On June 15, 2012, just a month after Latthivongskorn earned his bachelor’s degree in molecular and cell biology at UC Berkeley, President Barack Obama announced DACA.
Undocumented immigrants, who had arrived in the U.S. before age 16 and were under 31 years old, passed background checks and had finished high school or were enrolled in school, would be eligible for renewable, two-year work permits and protection from deportation.
Obama billed the new policy as a temporary fix, while Congress debated a permanent legalization for Dreamers that never materialized.
“This is a temporary stopgap measure that lets us focus our resources wisely while giving a degree of relief and hope to talented, driven, patriotic young people,” he said.
Young, undocumented people came out of the shadows in droves, trusting the federal government with their addresses and personal information.
Then-Homeland Security Secretary Janet Napolitano put the program into action. Now, she is a plaintiff in one of the lawsuits to protect DACA, as president of the University of California, where about 1,700 DACA students are enrolled.
“DACA students are an important part of the university community," Napolitano said. “They become doctors, they become lawyers, they become teachers, they become taxpayers. All of that return on investment is lost if DACA goes away.”
During her tenure, the university has allocated “several millions of dollars” to support student centers and free legal services for undocumented students, said Napolitano, who recently announced that she will step down from her post next summer.
Repealing DACA and deporting its beneficiaries would cost the U.S. about $215 billion in lost economic growth, and $60 billion in lost federal taxes over the next decade, according to a 2017 study by researchers at the libertarian Cato Institute.
The vast majority of DACA recipients are employed, and the program helps them support their families. Many of these young adults are parents, with an estimated 250,000 U.S. citizen children, including almost 73,000 kids in California, according to an analysis by the Center for American Progress.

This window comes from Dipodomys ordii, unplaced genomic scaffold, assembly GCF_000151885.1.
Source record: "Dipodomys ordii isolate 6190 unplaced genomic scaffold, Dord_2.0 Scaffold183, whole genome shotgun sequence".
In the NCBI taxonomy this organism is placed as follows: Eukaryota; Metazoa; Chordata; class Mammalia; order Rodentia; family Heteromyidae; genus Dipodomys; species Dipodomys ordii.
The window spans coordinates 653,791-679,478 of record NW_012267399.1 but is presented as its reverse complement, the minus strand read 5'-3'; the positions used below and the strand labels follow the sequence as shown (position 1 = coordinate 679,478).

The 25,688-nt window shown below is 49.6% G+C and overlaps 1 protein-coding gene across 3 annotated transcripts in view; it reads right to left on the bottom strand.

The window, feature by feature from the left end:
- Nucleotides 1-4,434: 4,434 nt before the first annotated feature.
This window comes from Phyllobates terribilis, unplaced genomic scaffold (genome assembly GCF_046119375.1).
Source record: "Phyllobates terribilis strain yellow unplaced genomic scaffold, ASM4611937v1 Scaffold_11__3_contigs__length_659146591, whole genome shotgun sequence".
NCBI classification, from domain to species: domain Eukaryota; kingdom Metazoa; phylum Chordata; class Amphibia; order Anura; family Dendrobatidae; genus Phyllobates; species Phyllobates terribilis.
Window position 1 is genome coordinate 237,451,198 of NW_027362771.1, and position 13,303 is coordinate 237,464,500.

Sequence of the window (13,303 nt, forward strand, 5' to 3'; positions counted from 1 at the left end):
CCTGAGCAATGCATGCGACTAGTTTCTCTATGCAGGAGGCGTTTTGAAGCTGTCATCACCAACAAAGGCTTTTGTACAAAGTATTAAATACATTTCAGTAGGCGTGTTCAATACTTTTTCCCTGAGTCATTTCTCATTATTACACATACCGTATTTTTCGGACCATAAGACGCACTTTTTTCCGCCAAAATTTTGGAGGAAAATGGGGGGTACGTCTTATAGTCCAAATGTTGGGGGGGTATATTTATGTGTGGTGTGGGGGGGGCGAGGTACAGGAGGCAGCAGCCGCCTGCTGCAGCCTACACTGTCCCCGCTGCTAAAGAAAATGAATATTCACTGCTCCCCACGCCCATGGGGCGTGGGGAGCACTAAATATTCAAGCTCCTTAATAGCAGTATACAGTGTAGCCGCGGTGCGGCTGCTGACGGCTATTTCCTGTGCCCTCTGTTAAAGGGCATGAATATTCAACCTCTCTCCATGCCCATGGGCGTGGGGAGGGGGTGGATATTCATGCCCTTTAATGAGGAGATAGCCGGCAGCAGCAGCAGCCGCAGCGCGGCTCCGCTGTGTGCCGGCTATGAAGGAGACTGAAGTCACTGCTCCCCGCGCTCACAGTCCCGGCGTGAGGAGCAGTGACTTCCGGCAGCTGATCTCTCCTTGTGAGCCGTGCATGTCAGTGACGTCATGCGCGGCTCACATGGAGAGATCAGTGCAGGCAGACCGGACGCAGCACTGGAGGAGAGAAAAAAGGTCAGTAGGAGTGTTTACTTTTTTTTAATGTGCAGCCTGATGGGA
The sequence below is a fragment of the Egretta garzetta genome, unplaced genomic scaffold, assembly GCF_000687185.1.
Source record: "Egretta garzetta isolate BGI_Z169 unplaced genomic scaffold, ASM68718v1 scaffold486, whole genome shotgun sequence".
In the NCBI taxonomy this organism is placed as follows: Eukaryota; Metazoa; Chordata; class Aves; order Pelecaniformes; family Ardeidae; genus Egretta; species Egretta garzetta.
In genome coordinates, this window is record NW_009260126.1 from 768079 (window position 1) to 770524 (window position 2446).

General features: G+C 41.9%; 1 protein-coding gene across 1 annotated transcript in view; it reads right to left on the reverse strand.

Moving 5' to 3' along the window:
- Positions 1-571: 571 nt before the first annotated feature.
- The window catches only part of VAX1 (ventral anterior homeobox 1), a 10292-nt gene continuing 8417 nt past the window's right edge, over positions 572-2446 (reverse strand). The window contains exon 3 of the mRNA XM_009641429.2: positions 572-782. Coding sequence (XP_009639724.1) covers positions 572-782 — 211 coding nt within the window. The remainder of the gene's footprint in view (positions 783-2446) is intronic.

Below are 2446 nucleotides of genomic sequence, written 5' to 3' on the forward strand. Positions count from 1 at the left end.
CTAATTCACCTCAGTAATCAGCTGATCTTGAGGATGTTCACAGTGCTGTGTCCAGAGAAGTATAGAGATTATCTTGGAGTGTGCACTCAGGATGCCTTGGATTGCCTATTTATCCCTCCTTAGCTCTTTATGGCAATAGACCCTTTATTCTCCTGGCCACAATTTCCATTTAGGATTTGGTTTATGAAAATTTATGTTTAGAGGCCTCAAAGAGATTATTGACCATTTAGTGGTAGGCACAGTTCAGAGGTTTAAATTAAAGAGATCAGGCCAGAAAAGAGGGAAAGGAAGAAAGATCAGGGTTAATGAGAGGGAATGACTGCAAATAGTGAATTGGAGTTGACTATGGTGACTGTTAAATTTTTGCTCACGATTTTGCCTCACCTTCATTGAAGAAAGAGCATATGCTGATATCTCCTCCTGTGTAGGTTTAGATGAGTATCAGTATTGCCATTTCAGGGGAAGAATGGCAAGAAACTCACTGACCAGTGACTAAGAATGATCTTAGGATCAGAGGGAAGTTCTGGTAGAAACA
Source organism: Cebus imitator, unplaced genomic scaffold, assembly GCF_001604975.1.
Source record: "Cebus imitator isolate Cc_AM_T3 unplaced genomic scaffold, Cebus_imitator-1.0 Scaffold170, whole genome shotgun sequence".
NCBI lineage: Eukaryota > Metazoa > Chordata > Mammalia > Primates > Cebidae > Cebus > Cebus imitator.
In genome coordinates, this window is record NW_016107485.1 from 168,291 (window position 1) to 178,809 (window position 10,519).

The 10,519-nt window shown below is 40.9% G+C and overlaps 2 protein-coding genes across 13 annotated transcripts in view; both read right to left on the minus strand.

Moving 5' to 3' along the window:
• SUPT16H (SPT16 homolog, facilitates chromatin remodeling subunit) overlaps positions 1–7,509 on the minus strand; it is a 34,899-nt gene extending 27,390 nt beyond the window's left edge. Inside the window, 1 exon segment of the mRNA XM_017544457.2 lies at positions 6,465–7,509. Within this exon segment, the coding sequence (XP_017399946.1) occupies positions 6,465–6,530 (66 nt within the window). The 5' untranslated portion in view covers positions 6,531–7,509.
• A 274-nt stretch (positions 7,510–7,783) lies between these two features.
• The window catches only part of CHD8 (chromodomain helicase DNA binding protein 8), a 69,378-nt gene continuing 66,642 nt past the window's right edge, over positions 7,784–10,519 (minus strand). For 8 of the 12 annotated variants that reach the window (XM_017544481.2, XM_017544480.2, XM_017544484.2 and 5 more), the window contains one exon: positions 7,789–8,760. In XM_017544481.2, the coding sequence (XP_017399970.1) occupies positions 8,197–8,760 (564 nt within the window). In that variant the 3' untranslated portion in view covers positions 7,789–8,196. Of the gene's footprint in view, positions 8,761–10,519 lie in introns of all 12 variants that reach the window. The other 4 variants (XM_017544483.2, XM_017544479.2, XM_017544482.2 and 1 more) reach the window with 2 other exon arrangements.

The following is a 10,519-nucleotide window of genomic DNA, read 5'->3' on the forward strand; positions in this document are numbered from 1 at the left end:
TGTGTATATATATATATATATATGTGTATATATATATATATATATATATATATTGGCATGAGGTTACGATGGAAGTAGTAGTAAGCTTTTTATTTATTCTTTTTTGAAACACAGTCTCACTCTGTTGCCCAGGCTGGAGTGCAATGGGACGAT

The principle behind DACA enjoys bipartisan support among the public, with a 2018 Pew Research Center survey finding 74% of respondents favored permanent legal status for immigrants brought illegally to the U.S. as kids.
But Latthivongskorn worries that if the conservative-leaning Supreme Court allows President Trump to end DACA, the prospect of legalization for the additional 10 million undocumented people in the country will become even bleaker.
“If we can’t even hold up a policy like DACA, that has been shown in many ways to have positive impacts on the rest of the country, then that does scare me of what comes next,” he said.
Arguing for the plaintiffs will be California Solicitor General Michael Mongan, and Theodore Olson, a former solicitor general of the United States under President George W. Bush.
Olson’s extensive experience litigating cases before the Supreme Court, including winning President Bush’s recount dispute against Al Gore, and his conservative credentials, will be a plus for DACA supporters before the court, according to plaintiff attorneys.
The Supreme Court is expected to rule on DACA by June 30, 2020.
On Tuesday, hundreds of Dreamers and their supporters are expected to rally outside the Supreme Court, according to organizers with the nonprofit United We Dream. Elsewhere in the country, in Los Angeles, Santa Cruz and other cities, students are planning to stage school walkouts.
Latthivongskorn will take a red-eye flight across the country to attend the hearing in person Tuesday morning before the nine justices.
“So they see me, So I see them,” he said. “So I hear them. I hear exactly how our case, our lives are being talked about.”